Orlebar Brown: How to test personalization


(This article was originally published on Internet Retailing) 

By Aimee Hart, Principal CX Consultant at Tryzens

Personalization has become one of the core engines of business growth over the years, with retailers investing heavily in technologies that tailor every touchpoint of a customer’s shopping journey.

According to Forbes, 72% of online consumers only engage with personalized messages and 62% of online shoppers would be reluctant to make a purchase from a brand that doesn’t provide personalized messaging. 

In short, customers want personalization, and there is an expectation to get it right. 

Getting personalization right, however, is a challenge. It involves enabling various teams and skill sets and integrating and analyzing key customer data such as historical browsing and purchasing data to get a single view of the customer, as well as alignment on the key goals and segmentation strategies.  

While the benefits of using personalization are clear – increased customer loyalty, retention, brand affinity, and revenue – a common theme we see in figuring out where to start is that often experimentation gets sidelined in a bid to get stuck in and set up personalization campaigns. 

In fact, there is a perception that personalization can’t be effectively tested; that it’s too big.

The misconception comes from the belief that testing personalization requires:

1 | Complex data integrations 

2 | Expensive software 

3 | Integrated backend systems 

This leads to scenarios where little measurable insight flows from the excitement of implementing personalization with the longer-term risk of the program plateauing or becoming overly complex. Personalization campaigns don’t get tested, leaving teams in the dark when it comes to ongoing iterations and building up insight. 

That includes negative impacts: 71% of customers feel frustrated when a shopping experience is impersonal; 63% will still buying from brands that provide poor personalized journeys.

Testing personalization gives you that ability – rather than taking a leap of faith and hoping for the best.

How to test personalization

Conversion rate optimization (CRO) is often seen as an exercise in tweaking a brand’s user experience, where we optimize layouts, flows, and the overall onsite experience with continual improvement programs. 

But it misses the point of why experimentation is valuable and how it should be incorporated as a strategic practice rather than being used just for tactical tweaks. 

Tryzens, the international digital commerce agency, has an approach to testing personalization that is modelled around testing theories (strategic business priorities) and analysing how they change customer behaviour.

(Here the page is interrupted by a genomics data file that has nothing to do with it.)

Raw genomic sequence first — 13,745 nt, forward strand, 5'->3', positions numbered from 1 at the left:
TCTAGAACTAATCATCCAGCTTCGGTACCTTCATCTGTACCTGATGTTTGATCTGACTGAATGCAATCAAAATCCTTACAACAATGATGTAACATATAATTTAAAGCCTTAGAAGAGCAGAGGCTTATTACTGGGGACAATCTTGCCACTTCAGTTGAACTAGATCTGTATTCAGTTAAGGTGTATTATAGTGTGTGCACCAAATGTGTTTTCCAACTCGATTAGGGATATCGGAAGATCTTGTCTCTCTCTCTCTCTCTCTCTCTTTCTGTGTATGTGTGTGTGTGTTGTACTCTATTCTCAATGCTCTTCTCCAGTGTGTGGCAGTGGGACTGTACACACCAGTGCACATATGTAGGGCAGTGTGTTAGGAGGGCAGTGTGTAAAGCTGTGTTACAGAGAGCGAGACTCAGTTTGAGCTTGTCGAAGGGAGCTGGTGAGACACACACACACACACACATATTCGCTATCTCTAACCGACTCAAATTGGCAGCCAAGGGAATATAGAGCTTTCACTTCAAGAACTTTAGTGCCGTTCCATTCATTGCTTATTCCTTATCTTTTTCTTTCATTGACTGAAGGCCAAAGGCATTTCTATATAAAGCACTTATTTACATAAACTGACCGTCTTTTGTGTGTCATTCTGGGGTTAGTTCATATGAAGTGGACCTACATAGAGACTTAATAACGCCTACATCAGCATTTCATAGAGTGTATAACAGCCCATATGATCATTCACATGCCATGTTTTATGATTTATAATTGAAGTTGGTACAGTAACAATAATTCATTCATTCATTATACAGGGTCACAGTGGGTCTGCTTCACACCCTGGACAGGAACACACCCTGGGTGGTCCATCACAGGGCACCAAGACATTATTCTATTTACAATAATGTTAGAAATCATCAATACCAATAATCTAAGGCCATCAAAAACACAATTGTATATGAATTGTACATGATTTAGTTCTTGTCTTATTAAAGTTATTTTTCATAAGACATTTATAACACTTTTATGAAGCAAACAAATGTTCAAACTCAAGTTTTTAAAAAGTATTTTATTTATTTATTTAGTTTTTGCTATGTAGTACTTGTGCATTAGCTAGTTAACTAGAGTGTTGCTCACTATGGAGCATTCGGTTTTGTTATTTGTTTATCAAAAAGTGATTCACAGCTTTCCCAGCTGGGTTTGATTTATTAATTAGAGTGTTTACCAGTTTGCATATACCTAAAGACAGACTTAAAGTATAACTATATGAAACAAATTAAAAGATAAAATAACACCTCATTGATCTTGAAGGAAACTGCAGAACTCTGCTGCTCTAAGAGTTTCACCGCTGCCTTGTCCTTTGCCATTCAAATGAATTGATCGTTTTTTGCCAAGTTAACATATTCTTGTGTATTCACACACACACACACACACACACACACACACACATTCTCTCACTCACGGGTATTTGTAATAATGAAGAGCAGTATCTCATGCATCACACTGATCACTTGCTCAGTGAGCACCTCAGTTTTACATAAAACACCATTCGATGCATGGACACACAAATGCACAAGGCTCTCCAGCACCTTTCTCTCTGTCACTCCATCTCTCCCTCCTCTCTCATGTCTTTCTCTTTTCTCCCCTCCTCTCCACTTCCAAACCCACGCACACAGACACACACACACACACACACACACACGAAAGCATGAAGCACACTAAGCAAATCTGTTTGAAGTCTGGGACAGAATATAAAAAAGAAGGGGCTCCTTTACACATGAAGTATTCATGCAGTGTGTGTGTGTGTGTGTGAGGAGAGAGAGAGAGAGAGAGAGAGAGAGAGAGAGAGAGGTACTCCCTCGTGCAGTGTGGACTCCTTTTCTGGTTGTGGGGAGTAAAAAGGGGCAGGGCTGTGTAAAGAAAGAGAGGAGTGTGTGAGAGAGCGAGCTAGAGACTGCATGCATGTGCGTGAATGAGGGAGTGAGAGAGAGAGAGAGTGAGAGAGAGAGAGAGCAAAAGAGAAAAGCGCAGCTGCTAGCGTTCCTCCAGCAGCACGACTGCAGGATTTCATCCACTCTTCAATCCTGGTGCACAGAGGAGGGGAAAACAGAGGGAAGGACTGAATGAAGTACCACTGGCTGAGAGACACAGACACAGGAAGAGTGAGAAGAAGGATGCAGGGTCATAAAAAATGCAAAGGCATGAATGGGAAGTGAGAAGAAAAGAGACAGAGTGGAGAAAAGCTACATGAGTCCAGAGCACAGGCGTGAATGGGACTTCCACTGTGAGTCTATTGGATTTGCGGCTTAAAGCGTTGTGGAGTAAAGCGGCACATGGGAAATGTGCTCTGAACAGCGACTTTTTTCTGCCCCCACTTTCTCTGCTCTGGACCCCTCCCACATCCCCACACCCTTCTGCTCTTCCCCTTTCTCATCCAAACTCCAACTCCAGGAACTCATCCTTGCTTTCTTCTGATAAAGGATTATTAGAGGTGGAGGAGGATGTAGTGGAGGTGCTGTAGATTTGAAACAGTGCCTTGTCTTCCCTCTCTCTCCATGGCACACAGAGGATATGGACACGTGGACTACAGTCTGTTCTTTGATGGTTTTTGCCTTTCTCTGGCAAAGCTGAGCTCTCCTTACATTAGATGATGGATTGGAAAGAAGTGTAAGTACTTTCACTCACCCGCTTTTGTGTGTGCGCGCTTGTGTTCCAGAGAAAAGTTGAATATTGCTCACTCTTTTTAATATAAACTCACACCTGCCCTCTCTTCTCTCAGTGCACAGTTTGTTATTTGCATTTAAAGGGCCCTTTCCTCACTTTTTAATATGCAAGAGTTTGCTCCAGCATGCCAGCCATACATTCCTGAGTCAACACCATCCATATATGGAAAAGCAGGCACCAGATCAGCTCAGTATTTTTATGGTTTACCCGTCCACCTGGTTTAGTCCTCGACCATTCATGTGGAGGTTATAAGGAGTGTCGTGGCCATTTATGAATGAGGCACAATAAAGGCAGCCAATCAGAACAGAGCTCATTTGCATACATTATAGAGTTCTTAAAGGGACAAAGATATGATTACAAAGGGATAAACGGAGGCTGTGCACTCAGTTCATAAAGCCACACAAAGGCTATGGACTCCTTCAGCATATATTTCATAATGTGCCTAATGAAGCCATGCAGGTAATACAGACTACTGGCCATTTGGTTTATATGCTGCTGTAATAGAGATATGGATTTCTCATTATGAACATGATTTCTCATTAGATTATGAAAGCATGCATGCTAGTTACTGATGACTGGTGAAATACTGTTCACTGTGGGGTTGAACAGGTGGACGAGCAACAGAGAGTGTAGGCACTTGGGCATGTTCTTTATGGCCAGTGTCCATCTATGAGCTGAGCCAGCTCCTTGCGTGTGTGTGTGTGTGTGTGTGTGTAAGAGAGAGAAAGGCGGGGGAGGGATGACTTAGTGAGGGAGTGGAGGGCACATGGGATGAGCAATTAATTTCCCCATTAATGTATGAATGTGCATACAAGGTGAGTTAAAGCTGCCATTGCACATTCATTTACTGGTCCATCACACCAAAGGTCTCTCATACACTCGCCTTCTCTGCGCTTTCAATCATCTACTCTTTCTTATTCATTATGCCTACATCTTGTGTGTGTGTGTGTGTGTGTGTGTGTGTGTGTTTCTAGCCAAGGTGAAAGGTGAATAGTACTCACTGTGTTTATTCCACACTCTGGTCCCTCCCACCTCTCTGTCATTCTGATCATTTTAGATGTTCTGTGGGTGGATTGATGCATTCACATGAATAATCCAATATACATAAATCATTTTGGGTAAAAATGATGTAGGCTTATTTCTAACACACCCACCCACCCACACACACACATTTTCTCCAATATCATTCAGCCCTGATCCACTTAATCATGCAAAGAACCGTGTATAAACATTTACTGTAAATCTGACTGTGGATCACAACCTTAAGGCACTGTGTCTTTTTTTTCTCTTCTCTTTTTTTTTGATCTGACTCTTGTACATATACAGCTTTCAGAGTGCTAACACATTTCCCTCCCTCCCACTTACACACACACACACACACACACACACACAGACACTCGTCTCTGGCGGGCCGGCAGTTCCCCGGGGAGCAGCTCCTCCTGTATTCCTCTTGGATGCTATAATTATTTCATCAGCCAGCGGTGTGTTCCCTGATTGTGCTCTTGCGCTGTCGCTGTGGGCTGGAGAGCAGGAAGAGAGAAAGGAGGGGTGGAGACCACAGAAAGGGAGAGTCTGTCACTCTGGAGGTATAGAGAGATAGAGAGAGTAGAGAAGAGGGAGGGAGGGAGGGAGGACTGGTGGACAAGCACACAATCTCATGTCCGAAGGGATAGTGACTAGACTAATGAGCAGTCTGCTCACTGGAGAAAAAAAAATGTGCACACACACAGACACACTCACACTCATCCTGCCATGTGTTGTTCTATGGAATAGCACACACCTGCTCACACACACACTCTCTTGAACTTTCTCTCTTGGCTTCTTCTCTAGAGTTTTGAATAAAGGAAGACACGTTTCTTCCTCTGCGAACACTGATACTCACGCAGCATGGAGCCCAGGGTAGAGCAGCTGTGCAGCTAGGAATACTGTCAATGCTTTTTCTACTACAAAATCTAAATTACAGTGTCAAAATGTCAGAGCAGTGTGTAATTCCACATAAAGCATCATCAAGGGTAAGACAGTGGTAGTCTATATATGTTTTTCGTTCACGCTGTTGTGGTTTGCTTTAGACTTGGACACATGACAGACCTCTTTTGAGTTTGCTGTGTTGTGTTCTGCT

This approach includes conducting feature release testing through minimal viable testing: we validate a question with the smallest possible change in order to understand whether we’re on the right track to optimize personalization. 

Here’s how Tryzens used this approach with one of our partners, the luxury swimwear brand Orlebar Brown. 

Testing personalization with Orlebar Brown 

Following a website redesign and refreshed brand vision for the digital experience, we carried out a personalization test concept to measure its capabilities and learnings before advancing them forward. 

Through a combination of data analysis and moderated testing with a group of the brand’s VIP customers, we observed that its customers wanted to ‘shop a look’ and have easy ways of interacting and adding key looks to the bag. Leaving product discoverability to the customer often quickly introduced fatigue and the risk of distraction rather than a focused experience. 

Post-redesign of Orlebar Brown’s digital experience, the brand was looking for improved personalization through specific look curations higher up the funnel to assist average order value and upselling, where data suggested opportunities to boost higher page engagement. 

Our solution was to build a custom HTML component with a shop the look feature and curated looks based on what a model was wearing. 

This component features a product carousel populating the key look worn by the model, with functionality that allows users to quickly add the items from the product carousel to the bag – skipping the need to first click on the product page. 

We observed improvements on some of the key metrics, supporting our initial hypothesis of boosting the brand performance and engagement: 

  • 15% improvement in revenue per user on variant vs control 

  • 6% increase in average order value (AOV) on variant vs control 

  • 24% boost in the conversion rate on variant vs control 

The broader innovation of this solution is that it caters to customers that are comfortable choosing their professional wardrobe but are looking for inspiration and styling advice for creating more casual, expressive ways of dressing on holiday. 

To further broaden the initial minimal viable test, the Tryzens team is now working on further iterations to scale and enhance this concept across more markets and areas of the site. 

To sum up 

Breaking down and de-risking personalization absolutely can and should be applied to many theories you have as a business. 

Built into a successful and sustainable personalization strategy is continual testing. It helps to reduce the uncertainties associated with measuring and optimizing the performance of existing personalization capabilities. 

As a concept, it can also be extended to testing many other theories you have as a business, for example testing a new product set, reaching a new segment, or even breaking into new markets.  

If you value personalization functionality but are not sure where to best implement it, then connect with Tryzens.

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